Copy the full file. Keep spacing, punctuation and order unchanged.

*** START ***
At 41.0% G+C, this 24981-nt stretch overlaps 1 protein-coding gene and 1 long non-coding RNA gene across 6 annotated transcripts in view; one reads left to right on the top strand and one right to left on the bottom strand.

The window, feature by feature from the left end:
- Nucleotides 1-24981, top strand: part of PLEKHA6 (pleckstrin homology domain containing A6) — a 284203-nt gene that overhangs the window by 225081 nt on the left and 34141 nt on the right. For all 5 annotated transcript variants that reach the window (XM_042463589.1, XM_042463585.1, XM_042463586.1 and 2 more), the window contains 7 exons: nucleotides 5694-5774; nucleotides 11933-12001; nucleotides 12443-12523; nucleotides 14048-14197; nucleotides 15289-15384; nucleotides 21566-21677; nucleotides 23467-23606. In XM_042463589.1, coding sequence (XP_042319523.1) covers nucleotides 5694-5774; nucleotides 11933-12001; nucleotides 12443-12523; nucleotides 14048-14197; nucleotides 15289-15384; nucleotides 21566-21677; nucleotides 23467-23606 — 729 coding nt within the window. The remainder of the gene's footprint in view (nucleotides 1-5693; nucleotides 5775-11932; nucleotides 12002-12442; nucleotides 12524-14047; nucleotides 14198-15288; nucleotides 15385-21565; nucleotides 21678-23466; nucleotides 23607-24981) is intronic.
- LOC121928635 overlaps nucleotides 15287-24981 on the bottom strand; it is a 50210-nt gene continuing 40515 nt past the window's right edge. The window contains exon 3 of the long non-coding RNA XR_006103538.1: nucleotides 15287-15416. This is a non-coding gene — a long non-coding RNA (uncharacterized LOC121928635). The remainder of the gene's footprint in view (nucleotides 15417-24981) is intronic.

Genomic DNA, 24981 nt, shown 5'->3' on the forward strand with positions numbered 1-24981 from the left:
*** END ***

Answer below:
At 41.0% G+C, this 24981-nt stretch overlaps 1 protein-coding gene and 1 long non-coding RNA gene across 6 annotated transcripts in view; one reads left to right on the top strand and one right to left on the bottom strand.

The window, feature by feature from the left end:
- Nucleotides 1-24981, top strand: part of PLEKHA6 (pleckstrin homology domain containing A6) — a 284203-nt gene that overhangs the window by 225081 nt on the left and 34141 nt on the right. For all 5 annotated transcript variants that reach the window (XM_042463589.1, XM_042463585.1, XM_042463586.1 and 2 more), the window contains 7 exons: nucleotides 5694-5774; nucleotides 11933-12001; nucleotides 12443-12523; nucleotides 14048-14197; nucleotides 15289-15384; nucleotides 21566-21677; nucleotides 23467-23606. In XM_042463589.1, coding sequence (XP_042319523.1) covers nucleotides 5694-5774; nucleotides 11933-12001; nucleotides 12443-12523; nucleotides 14048-14197; nucleotides 15289-15384; nucleotides 21566-21677; nucleotides 23467-23606 — 729 coding nt within the window. The remainder of the gene's footprint in view (nucleotides 1-5693; nucleotides 5775-11932; nucleotides 12002-12442; nucleotides 12524-14047; nucleotides 14198-15288; nucleotides 15385-21565; nucleotides 21678-23466; nucleotides 23607-24981) is intronic.
- LOC121928635 overlaps nucleotides 15287-24981 on the bottom strand; it is a 50210-nt gene continuing 40515 nt past the window's right edge. The window contains exon 3 of the long non-coding RNA XR_006103538.1: nucleotides 15287-15416. This is a non-coding gene — a long non-coding RNA (uncharacterized LOC121928635). The remainder of the gene's footprint in view (nucleotides 15417-24981) is intronic.

Genomic DNA, 24981 nt, shown 5'->3' on the forward strand with positions numbered 1-24981 from the left: